Installing a central compressed air system begged the question “What useful things can we do with compressed air?” One of the first ideas was to make a clone of the Dyson Airblade type hand dryers for the bathroom, to eliminate those dirty shop hand towels.
The basic concept is to have two flat air nozzles aimed at each other, replicating the Dyson, except supplied by compressed air rather than a vacuum cleaner type blower. The first prototype was made on the manual mill, out of 1cm aluminum bar, and simply plugged into an air line. It only provided one out of four required nozzles, but running it over a wet hand proved the principle.
It also generates enough thrust to hover nicely!
The concept proven, the entire dryer was modeled in Solidworks. The width of the air nozzles and hand space between the nozzles was selected based on the size of a typical hand, Small protrusions were added in an attempt to keep the skin from getting too close to the high velocity air near the nozzles, but these caused the air to “stick” to them and go straight down or straight up, and had to be removed later.
Airblade Solidworks Model These models need to be updated with the new air nozzle gap of 50um as well as have the protrusions in front of the nozzle removed or modified.
This was one of the first projects I did on the new Tree Journeyman 325 CNC machine. I did a timelapse of the machining process.
Initially the air nozzle gap was machined at 25um, but this turned out to be too small, and resulted in inconsistent airflow over the width of the nozzle, likely due to slight variations in the cutter height over the width of the gap. This was then increased to 100um, which appeared to work well while testing the dryer on the shop air supply with normal compressed air fittings. The dryer was then installed onto the wall.
Initially a foot operated pneumatic valve was tried, but was found to be far to restrictive to airflow, resulting in almost no output. Proper valves that pass enough air were found to be far too expensive, so a 3/8″ solenoid valve was installed, which solved the airflow problem.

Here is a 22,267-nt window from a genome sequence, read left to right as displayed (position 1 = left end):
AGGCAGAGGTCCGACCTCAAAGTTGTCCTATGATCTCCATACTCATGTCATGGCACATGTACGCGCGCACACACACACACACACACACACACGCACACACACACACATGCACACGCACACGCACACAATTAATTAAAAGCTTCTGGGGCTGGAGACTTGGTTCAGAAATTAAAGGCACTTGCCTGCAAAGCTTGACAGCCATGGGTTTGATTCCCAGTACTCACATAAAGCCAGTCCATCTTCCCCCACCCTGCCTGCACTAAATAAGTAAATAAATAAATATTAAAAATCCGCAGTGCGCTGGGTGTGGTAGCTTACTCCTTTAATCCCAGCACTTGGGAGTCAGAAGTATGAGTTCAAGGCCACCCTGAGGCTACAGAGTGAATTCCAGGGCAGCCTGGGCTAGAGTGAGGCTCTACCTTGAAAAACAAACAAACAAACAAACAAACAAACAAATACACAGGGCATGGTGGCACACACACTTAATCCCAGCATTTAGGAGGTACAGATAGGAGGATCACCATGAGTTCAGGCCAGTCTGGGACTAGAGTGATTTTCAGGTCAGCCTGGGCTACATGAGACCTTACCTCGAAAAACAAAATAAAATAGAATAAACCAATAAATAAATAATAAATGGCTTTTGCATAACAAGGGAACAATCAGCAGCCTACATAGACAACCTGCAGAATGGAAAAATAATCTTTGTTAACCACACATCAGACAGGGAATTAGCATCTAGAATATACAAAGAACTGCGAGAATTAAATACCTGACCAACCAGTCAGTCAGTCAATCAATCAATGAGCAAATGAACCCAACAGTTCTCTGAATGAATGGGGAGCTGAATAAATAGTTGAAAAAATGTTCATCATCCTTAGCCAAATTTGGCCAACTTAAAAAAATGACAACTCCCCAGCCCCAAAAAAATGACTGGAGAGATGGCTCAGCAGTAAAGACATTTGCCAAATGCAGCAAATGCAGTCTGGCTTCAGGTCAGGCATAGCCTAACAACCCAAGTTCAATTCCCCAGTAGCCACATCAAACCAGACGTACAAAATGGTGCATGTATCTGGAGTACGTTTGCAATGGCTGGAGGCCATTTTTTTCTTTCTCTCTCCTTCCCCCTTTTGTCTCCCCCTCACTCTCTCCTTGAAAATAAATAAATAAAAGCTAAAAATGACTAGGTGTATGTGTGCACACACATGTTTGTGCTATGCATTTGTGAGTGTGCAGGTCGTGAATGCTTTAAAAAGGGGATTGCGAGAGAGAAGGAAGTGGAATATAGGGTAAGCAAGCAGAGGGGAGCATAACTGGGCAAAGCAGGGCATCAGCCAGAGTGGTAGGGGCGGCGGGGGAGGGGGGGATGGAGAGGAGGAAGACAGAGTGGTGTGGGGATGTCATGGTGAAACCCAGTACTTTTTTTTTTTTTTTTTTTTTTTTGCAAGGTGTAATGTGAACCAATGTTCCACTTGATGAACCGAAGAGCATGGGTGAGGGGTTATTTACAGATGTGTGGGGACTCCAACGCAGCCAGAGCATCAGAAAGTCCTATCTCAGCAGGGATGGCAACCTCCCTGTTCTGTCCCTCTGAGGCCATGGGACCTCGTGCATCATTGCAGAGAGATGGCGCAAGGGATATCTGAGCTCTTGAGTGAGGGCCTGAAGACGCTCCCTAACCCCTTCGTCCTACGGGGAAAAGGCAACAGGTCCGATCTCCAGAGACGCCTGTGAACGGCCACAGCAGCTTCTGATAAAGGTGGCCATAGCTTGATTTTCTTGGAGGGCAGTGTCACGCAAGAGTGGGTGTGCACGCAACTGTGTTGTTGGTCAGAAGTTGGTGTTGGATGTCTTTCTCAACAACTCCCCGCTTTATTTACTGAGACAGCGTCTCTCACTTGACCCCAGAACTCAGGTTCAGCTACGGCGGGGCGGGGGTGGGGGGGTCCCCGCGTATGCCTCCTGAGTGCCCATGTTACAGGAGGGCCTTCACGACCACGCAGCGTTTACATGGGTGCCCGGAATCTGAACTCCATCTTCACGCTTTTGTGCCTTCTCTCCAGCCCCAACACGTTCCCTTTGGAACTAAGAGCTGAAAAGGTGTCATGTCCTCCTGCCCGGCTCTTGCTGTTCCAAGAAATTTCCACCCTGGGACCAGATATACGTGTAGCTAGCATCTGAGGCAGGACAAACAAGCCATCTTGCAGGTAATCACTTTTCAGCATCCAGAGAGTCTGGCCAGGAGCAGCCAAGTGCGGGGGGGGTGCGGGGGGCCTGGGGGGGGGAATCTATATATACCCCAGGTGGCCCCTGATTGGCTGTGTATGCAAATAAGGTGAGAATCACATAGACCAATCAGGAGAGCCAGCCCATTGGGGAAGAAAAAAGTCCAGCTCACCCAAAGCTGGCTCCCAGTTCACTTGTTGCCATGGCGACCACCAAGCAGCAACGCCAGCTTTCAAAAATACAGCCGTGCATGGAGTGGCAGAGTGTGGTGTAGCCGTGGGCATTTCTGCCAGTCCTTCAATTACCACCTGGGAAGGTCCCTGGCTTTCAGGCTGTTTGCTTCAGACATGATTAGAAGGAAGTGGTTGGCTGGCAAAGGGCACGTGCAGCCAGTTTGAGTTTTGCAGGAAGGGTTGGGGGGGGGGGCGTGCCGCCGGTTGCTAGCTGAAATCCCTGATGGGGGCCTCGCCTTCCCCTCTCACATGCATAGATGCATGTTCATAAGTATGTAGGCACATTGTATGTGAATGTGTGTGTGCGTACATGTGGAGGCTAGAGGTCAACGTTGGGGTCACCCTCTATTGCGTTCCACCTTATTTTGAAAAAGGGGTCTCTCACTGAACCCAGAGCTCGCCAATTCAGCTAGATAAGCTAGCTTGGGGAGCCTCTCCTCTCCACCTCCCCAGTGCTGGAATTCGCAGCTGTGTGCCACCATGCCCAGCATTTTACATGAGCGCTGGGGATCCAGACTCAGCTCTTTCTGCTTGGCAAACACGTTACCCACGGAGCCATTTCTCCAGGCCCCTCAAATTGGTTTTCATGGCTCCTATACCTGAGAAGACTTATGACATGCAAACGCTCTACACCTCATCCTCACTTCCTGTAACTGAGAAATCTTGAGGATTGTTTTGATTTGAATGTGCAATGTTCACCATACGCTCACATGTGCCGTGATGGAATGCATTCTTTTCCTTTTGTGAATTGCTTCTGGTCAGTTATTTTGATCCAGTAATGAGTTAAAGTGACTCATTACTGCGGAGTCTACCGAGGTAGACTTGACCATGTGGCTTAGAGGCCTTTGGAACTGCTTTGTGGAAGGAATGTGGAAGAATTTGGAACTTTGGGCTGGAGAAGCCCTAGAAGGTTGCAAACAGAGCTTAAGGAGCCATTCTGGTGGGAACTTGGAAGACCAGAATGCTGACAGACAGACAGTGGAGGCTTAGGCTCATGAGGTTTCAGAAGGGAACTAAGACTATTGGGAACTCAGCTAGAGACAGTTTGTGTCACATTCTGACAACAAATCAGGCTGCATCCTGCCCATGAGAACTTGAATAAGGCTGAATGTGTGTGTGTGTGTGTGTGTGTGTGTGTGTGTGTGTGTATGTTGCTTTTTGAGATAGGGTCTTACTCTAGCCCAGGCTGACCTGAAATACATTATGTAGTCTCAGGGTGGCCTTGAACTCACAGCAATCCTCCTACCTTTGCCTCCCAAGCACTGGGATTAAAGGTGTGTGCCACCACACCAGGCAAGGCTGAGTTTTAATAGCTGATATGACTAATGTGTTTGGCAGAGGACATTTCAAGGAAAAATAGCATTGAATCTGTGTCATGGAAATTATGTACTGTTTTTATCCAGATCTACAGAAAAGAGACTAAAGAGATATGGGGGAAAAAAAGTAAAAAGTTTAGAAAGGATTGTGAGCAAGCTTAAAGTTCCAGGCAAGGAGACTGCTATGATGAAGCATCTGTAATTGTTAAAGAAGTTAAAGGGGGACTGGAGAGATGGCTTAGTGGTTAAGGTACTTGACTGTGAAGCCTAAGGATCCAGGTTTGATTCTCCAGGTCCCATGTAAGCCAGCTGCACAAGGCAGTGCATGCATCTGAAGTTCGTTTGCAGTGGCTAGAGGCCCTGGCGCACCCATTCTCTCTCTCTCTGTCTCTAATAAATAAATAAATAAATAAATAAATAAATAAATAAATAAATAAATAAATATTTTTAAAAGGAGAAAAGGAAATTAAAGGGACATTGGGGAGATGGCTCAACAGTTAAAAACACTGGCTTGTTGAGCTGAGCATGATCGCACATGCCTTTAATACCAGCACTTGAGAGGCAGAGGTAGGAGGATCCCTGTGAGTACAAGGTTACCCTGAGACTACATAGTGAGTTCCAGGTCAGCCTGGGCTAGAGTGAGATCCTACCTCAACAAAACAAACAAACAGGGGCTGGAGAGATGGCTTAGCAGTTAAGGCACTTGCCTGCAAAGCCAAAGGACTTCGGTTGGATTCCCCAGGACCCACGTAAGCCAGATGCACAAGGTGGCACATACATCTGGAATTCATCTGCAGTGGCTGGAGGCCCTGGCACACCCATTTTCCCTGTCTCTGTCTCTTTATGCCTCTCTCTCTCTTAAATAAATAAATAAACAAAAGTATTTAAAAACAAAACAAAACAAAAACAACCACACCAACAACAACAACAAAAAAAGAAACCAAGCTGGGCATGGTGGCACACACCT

With the dedicated air supply line and free flowing solenoid valve, the dryer was found to be far too powerful and was unpleasantly loud compared to earlier testing. The restriction of the typical M connector used on the shop air line was significantly reducing the pressure to the dryer. More experimentation and re-machining the prototype unit showed that an air gap of 50um was appropriate, and this modification was made on the dryer, as well as the installation of an adjustment valve shown on the air line feeding the dryer.
The dryer is as effective, if not more so, than the Dyson Airblade thanks to the very strong airflow provided by shop air pressure. Sound is comparable with the adjustment valve set to a level that approximates the effectiveness of the Dyson. With the valve up all the way, drying is significantly better than the Dyson at the expense of noise. Air consumption does not seem to vary much, as higher flow rates allow you to move your hands through and complete drying faster which compensates for the higher airflow rate. This unit is also far cheaper, costing only about $50 in materials compared to ~$1.2k for a Dyson Airblade.
One issue left to be addressed is ensuring safety with high pressure air near skin. An open skin wound could allow a jet of compressed air under the skin with unpleasant results. The solution is to keep the hands from contacting the nozzle directly. An attempt was made with simple protrusions from the nozzles but these caused problems with airflow. The final solution is likely a wire mesh screen of some sort.
If there’s enough interest in this project, I could do a Kickstarter and make a small run of them. Let me know!